Age is something that I feel most in my taste buds. Having a husband, a student loan, a job and a decent number of wool blankets and sweaters with elbow patches should all be signs that I'm an adult, a real adult. However, none of this makes me feel particularly adult. My love for anchovies, capers, Cynar, schmaltz, rye bread and pickled eggs, on the other hand, make me absolutely feel like a real adult.
My first experience with pickled eggs was in Glasgow. As part of a ploughman's lunch at a sweet cafe where maps were used as tablecloths, I enthusiastically ate my cheddar and chutney, drank my ginger beer, and gave the pickled eggs on my plate some suspicious glances. I didn't trust them. Eggs should be freshly cooked and not preserved, or? Well, I learned my lesson right there and then and ever since I've been a fan.
When a recent project at work resulted in dozens and dozens of organic, Bavarian eggs, I started listing the way that I could fry, boil, scrambled and, most importantly, preserve them so that no egg would go to waste.
After a couple rounds of Spanish tortilla, many eggs for breakfast, a plate of deviled eggs and a rhubarb-polenta cake, I took the classic preserving route by pickling the eggs that were left.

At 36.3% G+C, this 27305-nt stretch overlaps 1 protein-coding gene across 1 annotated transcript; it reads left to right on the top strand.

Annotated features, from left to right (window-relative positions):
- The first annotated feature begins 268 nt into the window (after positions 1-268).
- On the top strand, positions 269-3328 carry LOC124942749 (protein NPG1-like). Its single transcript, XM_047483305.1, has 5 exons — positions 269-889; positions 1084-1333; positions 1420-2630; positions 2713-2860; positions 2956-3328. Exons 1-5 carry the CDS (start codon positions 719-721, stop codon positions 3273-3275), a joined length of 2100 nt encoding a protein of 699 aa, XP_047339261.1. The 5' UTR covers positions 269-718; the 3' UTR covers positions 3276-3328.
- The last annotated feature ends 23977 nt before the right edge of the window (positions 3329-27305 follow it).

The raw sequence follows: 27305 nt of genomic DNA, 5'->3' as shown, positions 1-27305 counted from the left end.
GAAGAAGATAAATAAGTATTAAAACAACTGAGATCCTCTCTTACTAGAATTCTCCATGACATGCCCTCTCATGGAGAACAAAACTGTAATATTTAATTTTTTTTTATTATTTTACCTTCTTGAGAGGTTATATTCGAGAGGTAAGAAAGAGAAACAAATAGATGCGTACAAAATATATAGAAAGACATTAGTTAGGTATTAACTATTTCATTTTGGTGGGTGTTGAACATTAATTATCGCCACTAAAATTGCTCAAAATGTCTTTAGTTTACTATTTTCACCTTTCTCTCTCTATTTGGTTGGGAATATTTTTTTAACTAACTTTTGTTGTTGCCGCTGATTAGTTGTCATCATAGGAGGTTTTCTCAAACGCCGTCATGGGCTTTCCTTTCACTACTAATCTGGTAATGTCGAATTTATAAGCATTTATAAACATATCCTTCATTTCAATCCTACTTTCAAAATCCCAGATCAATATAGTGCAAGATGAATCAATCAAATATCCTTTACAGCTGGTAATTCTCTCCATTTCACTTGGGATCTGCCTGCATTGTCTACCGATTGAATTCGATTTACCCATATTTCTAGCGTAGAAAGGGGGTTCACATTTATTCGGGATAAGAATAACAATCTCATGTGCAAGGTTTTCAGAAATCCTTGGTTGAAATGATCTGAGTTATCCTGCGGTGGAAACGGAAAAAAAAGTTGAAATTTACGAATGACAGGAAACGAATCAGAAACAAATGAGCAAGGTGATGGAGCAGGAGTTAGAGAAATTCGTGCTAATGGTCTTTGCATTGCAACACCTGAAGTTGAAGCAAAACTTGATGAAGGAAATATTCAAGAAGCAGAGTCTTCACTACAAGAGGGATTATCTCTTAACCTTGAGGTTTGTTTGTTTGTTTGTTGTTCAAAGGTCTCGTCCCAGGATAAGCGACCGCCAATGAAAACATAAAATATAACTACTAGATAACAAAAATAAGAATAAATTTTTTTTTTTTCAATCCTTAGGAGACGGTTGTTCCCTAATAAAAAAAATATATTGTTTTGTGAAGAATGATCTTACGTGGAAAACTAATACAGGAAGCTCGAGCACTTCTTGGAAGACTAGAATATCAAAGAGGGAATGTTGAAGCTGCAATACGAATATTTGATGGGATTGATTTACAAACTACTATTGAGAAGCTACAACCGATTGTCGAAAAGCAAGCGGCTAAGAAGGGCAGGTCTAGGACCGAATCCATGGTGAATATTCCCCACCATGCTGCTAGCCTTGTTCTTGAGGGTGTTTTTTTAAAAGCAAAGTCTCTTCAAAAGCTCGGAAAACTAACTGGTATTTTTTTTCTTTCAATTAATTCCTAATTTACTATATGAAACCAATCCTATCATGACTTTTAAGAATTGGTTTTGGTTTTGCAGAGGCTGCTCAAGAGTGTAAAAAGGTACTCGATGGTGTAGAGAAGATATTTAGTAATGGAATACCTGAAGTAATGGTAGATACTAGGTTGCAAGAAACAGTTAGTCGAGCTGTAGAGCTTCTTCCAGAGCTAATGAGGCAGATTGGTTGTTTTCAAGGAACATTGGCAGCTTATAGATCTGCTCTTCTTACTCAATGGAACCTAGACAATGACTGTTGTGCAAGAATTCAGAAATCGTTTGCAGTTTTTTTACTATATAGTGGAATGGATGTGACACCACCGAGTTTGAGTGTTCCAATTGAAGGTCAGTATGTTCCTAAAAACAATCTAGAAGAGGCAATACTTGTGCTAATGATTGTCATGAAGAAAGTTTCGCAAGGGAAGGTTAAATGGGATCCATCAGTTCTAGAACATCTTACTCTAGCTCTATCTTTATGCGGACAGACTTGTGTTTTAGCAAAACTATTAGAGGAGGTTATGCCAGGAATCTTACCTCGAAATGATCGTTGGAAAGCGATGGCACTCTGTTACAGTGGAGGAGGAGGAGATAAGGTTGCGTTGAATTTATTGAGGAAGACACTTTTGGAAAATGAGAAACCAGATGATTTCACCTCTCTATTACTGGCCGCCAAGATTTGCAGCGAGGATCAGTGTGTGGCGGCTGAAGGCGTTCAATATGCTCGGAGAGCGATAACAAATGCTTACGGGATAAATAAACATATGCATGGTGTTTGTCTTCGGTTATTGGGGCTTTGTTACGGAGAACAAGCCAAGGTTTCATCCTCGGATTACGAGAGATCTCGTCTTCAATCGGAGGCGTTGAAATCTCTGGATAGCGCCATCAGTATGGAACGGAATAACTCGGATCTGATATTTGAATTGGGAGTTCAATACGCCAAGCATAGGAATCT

Normally I keep the eggs simple and white, just apple cider vinegar, water and some spices to add some brightness and flavour. Because of all of the tones of red at the markets these days, from ruby strawberries to blush rhubarb, I decided to add some colour in the form of beets. Flavour wise these eggs still taste pretty classic, but colour wise it is hard not to squeal just a bit when cutting an egg in half to see it blush with pink.
Pickled Eggs & Beets
yields 6 pickled eggs (in two 500g jars)
6 organic eggs
1 large beet (mine was a giant), or 2 small
1 tbsp peppercorns (I used black and red)
1 tsp coarse sea salt
1/4 cup unrefined brown sugar
1 cup apple cider vinegar
1 cup water, reserved from cooking the beet(s).
Give the beet(s) a good scrub with a vegetable brush. Place the beet(s) in a pot of water and bring it to a boil. Cook at a simmer until the beet is tender and easily pierced with a fork. Remove the beet with a slotted spoon (you want to save the water) and set it aside to cool (or place it in a cold water bath). Once cool, peel and cut it into chunks.
While the beets are cooking, place eggs in a saucepan and cover them with cold water. The water should cover them by an inch or two. Place the pot on high heat and bring it to a boil. Once the water is boiling, turn off the heat. Cover the pot with a lid and let sit for 10 minutes. With a slotted spoon, remove the eggs from the pot and place them under the tap with cold water running to cool. Once cool, peel them and divide them between two jars (or one large jar).
In a jug, pot or bowl (something that you can easily pour from) mix together the sea salt, brown sugar, apple cider vinegar and beet water. Give it a very good stir, until the sugar dissolves.
Divide the chunks of beets, peppercorns and cloves between the two jars. Pour in the brine and give it a gentle stir. Place jars in the fridge and let them sit for at least a day before eating. The longer they hang out in the fridge, the more pickled they'll taste. The eggs keep in the fridge for up to 2 months.